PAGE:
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Downsizing

This blog isn't about writing, but it is about a book I've been reading call The Life-Changing Magic of Tidying Up by Marie Kondo.


I'm guilty of hanging onto things way past their expiration date, or their usefulness. I was raised by a mother who was the daughter of those who experienced The Great Depression. She is the product of her parents experiences and instilled that same notion of Waist not, want not in me.


In the past, I was guilty of holding onto things I hadn't used for years and years and years. The same was true of clothing. I've ridden the rollercoaster of weight management my entire life. Especially, after having three children. I'd hang onto clothing items for the day I would fit into them again. Or sometimes it was simply because I didn't want to waste the money I'd spent on the item.


Over the years I'd moved away from hanging on to every little thing, because I may or may not use it eventually. I adopted the rule that if I hadn't used it or worn it in six month to a year, then it either went to someone else or I donated it.


A few years ago, I thought I was doing pretty good. But, eventually, things would begin to pile up again. My sister-in-law mentioned Marie Kondo's book to me last year, so I picked it up. I read through most of it and it made good sense. Her concept is simple. If an item doesn't spark joy, then it's time to say goodbye.


It sounds easier than it is. I went through this process, first with my mother and father. They were moving across country to be closer to my brothers and his young family, so they sold all of their furniture and much of their belongings. Some things they let go of were things they'd had for many, many years.


Watching my mother go through this difficult process made me realize that we hold onto physical items for many emotional reasons. Sure, some items are understandable, like Grandma's tea pot, or certain jewelry because of its emotional or financial value. But how many of those items do you need to remind you of that person?


What my mother began to realize is that so many things she was holding onto, were not items that her children would want once she was gone. These items didn't hold the same sentimental of monetary value for us, that they did for her. In her parents day, items were more scarce and therefore more valuable. Furniture was built to last generations, dishes were passed down to daughters and then their daughters. The times have changed and so has the idea of perceived value.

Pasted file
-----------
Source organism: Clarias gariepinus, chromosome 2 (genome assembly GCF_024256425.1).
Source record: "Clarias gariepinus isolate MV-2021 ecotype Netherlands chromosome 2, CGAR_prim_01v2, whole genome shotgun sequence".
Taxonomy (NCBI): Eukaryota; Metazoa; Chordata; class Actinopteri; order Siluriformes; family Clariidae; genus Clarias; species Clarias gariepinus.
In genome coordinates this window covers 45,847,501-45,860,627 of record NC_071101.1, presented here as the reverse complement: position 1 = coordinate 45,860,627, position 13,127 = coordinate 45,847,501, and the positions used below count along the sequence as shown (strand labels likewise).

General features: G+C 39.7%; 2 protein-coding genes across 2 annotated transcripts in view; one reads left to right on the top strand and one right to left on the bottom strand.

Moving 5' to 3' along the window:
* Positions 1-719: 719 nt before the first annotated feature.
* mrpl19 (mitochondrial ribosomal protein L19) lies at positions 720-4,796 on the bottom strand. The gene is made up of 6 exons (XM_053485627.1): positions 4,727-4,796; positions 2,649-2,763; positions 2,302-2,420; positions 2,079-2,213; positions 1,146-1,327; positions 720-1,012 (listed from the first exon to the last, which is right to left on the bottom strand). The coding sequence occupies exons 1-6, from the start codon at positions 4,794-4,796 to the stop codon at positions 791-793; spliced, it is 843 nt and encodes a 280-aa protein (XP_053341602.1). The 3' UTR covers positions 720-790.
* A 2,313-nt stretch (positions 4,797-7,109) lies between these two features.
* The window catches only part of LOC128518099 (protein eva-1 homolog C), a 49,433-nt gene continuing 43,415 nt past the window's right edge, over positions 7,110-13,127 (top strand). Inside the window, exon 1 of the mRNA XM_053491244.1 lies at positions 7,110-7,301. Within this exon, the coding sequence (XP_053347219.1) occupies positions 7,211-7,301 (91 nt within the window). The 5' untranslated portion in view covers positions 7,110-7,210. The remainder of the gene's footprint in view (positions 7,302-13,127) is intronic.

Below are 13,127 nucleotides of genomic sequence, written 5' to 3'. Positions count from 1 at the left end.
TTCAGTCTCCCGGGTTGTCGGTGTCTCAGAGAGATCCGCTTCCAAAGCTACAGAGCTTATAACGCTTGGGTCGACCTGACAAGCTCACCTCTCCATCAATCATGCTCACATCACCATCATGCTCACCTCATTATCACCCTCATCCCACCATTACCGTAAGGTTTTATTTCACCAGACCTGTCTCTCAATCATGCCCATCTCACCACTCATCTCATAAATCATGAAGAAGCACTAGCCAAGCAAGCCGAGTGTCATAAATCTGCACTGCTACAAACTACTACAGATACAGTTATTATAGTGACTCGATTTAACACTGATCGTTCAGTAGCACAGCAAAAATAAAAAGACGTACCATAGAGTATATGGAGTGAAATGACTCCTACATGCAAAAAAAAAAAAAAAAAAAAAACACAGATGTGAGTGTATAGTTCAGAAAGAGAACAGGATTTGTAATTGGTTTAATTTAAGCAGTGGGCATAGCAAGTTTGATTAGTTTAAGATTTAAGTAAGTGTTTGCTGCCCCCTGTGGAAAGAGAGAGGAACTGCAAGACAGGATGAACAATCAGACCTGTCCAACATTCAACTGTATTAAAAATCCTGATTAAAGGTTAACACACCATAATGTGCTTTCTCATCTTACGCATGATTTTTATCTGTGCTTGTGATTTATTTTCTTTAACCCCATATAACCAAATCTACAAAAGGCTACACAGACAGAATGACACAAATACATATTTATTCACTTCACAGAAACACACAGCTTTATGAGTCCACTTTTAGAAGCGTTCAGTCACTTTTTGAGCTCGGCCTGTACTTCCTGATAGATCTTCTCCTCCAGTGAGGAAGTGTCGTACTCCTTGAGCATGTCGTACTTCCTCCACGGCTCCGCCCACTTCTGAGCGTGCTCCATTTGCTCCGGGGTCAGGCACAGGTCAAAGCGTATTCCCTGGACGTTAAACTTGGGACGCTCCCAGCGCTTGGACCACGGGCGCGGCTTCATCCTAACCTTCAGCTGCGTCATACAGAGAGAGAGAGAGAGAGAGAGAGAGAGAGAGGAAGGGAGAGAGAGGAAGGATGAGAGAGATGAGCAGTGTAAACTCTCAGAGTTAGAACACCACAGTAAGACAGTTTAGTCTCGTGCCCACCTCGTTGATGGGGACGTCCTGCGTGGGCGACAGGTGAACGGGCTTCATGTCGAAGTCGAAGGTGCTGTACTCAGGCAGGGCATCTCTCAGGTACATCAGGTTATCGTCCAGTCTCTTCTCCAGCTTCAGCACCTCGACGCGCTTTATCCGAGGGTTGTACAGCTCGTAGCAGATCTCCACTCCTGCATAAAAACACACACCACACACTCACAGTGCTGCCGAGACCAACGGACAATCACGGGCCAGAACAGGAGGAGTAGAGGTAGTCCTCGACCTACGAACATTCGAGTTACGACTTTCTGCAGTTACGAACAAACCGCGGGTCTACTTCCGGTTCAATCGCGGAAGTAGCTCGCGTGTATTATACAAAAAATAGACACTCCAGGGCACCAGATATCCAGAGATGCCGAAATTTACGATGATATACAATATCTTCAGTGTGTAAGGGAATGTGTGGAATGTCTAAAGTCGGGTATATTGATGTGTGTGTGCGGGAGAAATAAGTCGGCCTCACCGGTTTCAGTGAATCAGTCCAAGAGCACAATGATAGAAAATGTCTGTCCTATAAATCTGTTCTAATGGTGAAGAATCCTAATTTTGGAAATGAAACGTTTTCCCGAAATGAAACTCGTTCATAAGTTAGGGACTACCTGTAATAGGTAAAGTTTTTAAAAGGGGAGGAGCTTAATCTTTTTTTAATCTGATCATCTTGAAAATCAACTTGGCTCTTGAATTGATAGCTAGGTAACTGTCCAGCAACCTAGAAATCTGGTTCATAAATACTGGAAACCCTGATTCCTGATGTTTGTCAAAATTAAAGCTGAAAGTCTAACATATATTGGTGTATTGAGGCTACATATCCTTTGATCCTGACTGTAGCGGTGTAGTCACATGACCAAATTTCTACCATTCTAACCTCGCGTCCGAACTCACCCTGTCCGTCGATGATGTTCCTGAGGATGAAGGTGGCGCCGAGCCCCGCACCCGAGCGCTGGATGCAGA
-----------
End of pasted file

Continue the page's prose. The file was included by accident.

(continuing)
Don't get me wrong. I don't believe in wast any more than the next person. At that, I feel that one of the things for me that needed to change was my habits as a consumer. Instead of buying something on the spur of the moment or impulse shopping, I'm trying to be a more discerning shopper. The first and most important question I ask myself, is do I really need this?


And yes, once in a while it's okay to buy something just because you want it, and can afford it. I just give it more serious thought and often decide that I didn't really want it as badly as I thought I did. I'm trying to teach my kids this as well, especially in a society that pushes having the latest and greatest of everything. My oldest gets it most of the time, the other two will take some work. haha


In the end, all that really remains is the memory of our relationships and how we touched others. Moving forward, my husband and I have decided that we want to simplify as we go on in this journey together, staring with downsizing our home and managing with one car between the two of us. Fortunately, that works for us, since I work from home. We've also begun the process of trimming down our junk and believe me, it's a process. But, I see a light at the end of the tunnel. Less stuff, means more freedom for us. Less house, means less to clean for me. Win, win.


I don't want to leave this life with a collection of things that my children will have to sort through and sell off. I want to leave loving memories and strong relationships. We can't take it with us, and Heaven must have a weight limit, because why else would we have to leave our bodies behind. *wink, wink*


Do you hold onto STUFF? Have you read Marie Kondo's book or watched her show on TV? Let me know your thoughts and feelings regarding this post.


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